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Seroquel And Cardiac Death

Seroquel Side Effects May Result In Sudden Cardiac Death Lawsuits

Seroquel | Lawyers, Lawsuits | Side Effects: Cardiac Death, Cardiac Arrest, Sudden Death

Seroquel May Be Linked To Cardiac Death

The lawyers / attorneys at our firm are investigating the association between Seroquel and sudden cardiac deaths. At this time, we are offering free lawsuit consultations to the families of Seroquel sudden cardiac death victims.

According to the American Heart Association, sudden cardiac death (also called sudden arrest) is death resulting from an abrupt loss of heart function (cardiac arrest). The victim may or may not have diagnosed heart disease. The time and mode of death are unexpected, and occurs within minutes after symptoms appear. Our Seroquel sudden cardiac death lawyers have compiled compelling evidence that shows that people taking Seroquel face a higher risk of suffering this fate than others.

 In January 2009, a study published in The New England Journal of Medicine found that patients taking Seroquel and other atypical antipsychotics were more likely to suffer sudden cardiac death than patients taking older antipsychotic drugs. In April 2009, a Food & Drug Administration (FDA) advisory panel cited the risk of Seroquel sudden cardiac death when it recommended that the drug not be approved as a first line treatment for depression.

If someone you love was taking Seroquel and died unexpectedly as a result of sudden cardiac death, you may be entitled to compensation. Please contact one of our Seroquel sudden cardiac death lawyers right away to protect your legal rights.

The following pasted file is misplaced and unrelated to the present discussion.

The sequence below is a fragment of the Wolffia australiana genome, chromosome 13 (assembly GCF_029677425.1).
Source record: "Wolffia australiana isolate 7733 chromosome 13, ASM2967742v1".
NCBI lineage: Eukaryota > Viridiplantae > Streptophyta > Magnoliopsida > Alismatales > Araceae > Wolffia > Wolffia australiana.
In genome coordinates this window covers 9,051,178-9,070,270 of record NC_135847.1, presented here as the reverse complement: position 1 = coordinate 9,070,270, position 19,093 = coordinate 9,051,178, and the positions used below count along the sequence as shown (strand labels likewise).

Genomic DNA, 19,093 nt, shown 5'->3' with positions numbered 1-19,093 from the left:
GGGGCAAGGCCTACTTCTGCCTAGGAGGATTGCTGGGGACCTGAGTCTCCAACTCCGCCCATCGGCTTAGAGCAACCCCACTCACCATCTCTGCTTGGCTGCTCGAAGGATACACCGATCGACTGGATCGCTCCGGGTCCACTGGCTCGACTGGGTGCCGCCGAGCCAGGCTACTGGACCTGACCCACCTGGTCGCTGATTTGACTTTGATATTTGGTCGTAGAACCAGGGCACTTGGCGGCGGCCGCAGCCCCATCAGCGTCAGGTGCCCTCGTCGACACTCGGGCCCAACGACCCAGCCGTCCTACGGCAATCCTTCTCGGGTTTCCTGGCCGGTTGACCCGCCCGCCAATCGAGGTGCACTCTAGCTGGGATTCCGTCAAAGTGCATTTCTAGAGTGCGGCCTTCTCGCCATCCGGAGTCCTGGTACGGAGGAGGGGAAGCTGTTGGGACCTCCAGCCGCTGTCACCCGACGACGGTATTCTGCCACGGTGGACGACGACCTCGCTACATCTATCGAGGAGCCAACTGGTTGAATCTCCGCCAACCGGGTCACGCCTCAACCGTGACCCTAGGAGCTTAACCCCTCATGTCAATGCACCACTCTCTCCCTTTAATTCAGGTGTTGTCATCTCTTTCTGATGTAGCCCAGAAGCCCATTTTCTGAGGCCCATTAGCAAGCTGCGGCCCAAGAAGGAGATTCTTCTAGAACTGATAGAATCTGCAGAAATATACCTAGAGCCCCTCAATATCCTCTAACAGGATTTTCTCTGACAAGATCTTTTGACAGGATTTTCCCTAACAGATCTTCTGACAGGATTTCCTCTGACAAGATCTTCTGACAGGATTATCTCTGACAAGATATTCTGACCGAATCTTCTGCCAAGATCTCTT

New England Journal of Medicine Study

Seroquel is an atypical antipsychotic that was approved by the FDA in 1997 for the treatment of schizophrenia. "Atypical" antipsychotics like Seroquel carry a decreased risk of side effects related to loss of motor control, a major problem with older "typical" antipsychotics. When it was first approved, the maker of Seroquel claimed the drug effectively controlled symptoms of schizophrenia, while avoiding the side effects that many patients found irritating or embarrassing.

The January 2009 New England Journal of Medicine study was the first to systematically investigate the  association between drugs like Seroquel and  sudden cardiac death. For the study, scientists at the Vanderbilt University School of Medicine reviewed data on Tennessee Medicaid patients, comparing 44,218 people using older typical antipsychotics and 46,089 taking the newer atypical antipsychotics to 186,600 people who had never used the drugs. 

Overall, people taking typical antipsychotics were at 1.99-times greater risk of sudden cardiac death, while the risk for those on atypical antipsychotics was increased 2.26 times. The increased risk was greater for people on higher doses of the drugs. People who had used the drugs in the past but stopped weren't at greater risk of sudden cardiac death. The researchers concluded that atypical antipsychotics are not a safer alternative to typical antipsychotics in preventing death from sudden cardiac causes.

An editorial accompanying the study called for patients to undergo an electrocardiogram before and shortly after being placed on atypical antipsychotics, to determine if the drugs are causing any heart rhythm disturbances. It is also essential for their doctors to treat any other conditions, such as high blood pressure, that can harm the heart, the editorial said.

In April 2009, an FDA advisory panel cited The New England Journal of Medicine study when it unanimously voted not to recommend that Seroquel be approved as a first-line treatment for depression. However, in a separate 6-to-3 vote, the panelists recommended that the medication could be used as supplemental treatment for patients with depression who do not get symptom relief from other drugs.

Seroquel Off-Label Use